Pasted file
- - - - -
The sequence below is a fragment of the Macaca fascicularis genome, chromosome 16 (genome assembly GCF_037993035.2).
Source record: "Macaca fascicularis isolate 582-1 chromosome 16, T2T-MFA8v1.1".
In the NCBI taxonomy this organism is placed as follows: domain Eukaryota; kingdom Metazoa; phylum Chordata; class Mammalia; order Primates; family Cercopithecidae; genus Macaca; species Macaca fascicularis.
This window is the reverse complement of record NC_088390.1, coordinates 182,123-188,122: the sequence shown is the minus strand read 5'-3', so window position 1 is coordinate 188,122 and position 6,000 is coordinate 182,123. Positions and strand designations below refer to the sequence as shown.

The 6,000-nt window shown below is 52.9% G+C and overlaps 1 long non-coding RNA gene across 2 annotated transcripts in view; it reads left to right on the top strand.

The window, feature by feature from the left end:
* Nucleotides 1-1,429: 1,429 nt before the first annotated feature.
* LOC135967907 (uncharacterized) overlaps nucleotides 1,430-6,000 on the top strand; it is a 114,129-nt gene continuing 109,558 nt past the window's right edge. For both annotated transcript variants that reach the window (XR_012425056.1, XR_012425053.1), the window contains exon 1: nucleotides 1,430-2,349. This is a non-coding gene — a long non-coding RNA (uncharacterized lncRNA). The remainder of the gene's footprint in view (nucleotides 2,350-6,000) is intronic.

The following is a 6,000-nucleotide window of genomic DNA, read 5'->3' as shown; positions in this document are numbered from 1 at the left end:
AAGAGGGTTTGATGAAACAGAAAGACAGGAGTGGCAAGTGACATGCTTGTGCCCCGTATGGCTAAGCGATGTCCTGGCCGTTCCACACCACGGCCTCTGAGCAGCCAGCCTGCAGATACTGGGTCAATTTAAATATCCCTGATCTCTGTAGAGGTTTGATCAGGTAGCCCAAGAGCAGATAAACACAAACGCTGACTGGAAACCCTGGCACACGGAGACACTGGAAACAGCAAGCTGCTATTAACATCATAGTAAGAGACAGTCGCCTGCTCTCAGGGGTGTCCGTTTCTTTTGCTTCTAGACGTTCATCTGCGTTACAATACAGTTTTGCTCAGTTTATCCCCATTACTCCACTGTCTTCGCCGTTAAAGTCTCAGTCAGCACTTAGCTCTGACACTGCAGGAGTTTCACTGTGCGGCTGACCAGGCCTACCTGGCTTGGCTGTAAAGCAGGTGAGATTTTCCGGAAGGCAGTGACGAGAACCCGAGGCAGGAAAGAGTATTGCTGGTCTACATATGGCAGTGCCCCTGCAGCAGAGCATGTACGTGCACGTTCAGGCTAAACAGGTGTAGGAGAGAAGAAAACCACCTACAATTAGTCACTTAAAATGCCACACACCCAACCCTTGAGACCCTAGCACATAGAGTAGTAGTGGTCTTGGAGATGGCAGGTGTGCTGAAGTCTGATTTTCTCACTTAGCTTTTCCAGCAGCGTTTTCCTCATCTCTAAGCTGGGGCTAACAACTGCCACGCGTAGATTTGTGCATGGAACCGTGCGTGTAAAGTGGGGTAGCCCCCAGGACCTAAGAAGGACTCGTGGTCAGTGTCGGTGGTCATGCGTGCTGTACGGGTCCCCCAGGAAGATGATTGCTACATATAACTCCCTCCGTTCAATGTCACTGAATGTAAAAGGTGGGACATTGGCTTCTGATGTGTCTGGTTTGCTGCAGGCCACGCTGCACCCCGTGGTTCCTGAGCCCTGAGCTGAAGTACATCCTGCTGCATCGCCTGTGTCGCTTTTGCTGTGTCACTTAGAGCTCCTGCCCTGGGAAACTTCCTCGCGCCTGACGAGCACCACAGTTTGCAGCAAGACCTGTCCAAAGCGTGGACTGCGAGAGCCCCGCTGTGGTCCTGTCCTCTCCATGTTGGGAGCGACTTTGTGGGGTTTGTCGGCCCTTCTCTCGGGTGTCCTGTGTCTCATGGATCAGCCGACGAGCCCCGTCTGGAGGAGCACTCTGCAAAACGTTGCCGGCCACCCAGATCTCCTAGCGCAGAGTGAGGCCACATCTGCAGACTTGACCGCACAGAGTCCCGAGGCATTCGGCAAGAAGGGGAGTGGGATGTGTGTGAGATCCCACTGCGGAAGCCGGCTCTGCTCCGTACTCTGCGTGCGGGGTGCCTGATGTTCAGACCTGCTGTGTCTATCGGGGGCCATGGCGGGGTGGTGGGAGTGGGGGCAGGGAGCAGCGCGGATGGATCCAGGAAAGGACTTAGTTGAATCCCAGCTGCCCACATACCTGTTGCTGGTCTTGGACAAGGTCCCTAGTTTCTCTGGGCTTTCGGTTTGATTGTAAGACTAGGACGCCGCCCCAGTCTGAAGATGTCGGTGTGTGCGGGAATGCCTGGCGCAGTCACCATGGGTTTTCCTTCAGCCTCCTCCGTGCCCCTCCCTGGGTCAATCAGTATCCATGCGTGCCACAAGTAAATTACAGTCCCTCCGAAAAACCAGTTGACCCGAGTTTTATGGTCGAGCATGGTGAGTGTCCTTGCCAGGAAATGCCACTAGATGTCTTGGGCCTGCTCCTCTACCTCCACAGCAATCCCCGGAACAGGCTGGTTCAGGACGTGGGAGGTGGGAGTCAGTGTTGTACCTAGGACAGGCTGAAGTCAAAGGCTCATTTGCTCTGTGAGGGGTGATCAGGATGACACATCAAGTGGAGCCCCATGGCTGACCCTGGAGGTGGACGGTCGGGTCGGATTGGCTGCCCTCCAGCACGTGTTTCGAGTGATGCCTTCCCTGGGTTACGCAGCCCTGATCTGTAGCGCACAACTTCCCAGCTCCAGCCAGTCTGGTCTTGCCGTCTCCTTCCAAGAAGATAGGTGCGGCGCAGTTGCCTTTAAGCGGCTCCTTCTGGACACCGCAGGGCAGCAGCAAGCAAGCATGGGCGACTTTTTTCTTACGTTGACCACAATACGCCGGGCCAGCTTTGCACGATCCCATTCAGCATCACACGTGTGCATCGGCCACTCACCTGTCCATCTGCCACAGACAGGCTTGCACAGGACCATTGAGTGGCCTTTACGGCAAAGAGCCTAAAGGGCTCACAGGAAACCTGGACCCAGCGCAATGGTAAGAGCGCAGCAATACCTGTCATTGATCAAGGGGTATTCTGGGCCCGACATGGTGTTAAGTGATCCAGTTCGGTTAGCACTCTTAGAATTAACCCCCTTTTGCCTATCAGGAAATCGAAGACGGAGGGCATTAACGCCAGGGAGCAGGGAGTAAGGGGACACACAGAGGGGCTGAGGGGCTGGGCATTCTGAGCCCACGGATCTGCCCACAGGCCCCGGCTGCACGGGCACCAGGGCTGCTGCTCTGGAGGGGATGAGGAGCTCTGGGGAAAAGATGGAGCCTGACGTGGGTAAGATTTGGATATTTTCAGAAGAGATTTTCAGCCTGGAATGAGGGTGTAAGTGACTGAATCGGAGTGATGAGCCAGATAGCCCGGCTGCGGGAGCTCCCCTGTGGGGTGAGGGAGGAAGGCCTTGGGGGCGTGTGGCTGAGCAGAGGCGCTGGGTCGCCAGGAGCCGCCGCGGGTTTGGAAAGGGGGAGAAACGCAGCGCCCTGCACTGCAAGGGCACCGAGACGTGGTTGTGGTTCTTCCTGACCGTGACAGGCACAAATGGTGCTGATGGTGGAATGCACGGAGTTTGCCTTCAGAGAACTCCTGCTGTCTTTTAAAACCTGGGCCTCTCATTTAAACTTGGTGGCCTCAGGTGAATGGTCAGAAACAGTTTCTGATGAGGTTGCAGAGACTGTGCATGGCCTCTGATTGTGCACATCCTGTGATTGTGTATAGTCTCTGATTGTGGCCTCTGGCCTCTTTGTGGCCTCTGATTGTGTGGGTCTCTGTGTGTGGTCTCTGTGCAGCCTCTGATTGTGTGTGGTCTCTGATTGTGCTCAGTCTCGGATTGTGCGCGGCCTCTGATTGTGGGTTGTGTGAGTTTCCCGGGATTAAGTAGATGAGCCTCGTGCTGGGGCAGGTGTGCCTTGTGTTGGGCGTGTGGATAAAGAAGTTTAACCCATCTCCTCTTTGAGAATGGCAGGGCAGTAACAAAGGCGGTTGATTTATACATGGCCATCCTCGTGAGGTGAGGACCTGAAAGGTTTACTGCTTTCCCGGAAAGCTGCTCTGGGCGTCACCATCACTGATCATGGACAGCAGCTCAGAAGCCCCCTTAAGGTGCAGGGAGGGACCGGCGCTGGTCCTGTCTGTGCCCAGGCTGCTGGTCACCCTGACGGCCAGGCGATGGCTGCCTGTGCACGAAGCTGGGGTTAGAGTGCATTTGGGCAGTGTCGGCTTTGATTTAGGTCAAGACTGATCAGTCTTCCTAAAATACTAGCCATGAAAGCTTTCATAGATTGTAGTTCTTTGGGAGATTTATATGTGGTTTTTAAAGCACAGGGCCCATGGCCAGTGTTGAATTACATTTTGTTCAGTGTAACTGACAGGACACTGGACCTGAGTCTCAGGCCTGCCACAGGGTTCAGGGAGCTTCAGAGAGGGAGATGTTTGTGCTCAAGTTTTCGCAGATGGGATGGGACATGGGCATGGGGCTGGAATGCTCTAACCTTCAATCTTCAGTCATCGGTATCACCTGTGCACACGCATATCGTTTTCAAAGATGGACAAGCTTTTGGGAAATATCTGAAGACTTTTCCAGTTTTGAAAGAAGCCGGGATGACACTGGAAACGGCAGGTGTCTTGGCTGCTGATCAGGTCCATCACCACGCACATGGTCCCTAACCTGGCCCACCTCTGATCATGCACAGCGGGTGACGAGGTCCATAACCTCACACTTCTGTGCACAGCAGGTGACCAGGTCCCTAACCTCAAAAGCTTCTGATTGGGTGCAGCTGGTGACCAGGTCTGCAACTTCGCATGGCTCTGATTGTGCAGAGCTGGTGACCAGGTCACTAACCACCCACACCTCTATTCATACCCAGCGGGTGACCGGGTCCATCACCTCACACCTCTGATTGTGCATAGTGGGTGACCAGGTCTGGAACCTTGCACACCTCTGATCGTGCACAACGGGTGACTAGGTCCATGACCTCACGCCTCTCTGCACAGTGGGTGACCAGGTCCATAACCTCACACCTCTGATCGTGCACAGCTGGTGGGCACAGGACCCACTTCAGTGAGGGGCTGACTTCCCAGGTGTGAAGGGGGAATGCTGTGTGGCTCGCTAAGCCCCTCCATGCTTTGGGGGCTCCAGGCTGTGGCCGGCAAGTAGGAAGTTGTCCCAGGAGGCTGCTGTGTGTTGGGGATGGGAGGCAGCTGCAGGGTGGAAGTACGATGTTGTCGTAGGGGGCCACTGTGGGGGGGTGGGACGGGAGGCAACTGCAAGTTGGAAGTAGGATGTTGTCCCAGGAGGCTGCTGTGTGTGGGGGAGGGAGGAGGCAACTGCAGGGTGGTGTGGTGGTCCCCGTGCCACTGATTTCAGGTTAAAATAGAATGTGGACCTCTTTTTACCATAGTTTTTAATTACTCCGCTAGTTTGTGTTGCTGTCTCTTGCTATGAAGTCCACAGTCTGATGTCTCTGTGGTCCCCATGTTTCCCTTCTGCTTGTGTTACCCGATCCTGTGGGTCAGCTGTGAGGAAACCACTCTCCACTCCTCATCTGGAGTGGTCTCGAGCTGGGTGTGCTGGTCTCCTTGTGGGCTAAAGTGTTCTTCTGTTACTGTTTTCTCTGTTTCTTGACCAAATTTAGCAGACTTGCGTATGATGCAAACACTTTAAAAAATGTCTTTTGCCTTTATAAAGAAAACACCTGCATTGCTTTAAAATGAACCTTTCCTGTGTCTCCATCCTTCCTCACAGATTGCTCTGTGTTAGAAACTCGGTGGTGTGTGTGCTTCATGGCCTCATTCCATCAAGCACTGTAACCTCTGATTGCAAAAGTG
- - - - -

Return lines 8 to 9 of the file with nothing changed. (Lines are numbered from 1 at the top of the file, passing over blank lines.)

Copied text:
* LOC135967907 (uncharacterized) overlaps nucleotides 1,430-6,000 on the top strand; it is a 114,129-nt gene continuing 109,558 nt past the window's right edge. For both annotated transcript variants that reach the window (XR_012425056.1, XR_012425053.1), the window contains exon 1: nucleotides 1,430-2,349. This is a non-coding gene — a long non-coding RNA (uncharacterized lncRNA). The remainder of the gene's footprint in view (nucleotides 2,350-6,000) is intronic.

The following is a 6,000-nucleotide window of genomic DNA, read 5'->3' as shown; positions in this document are numbered from 1 at the left end: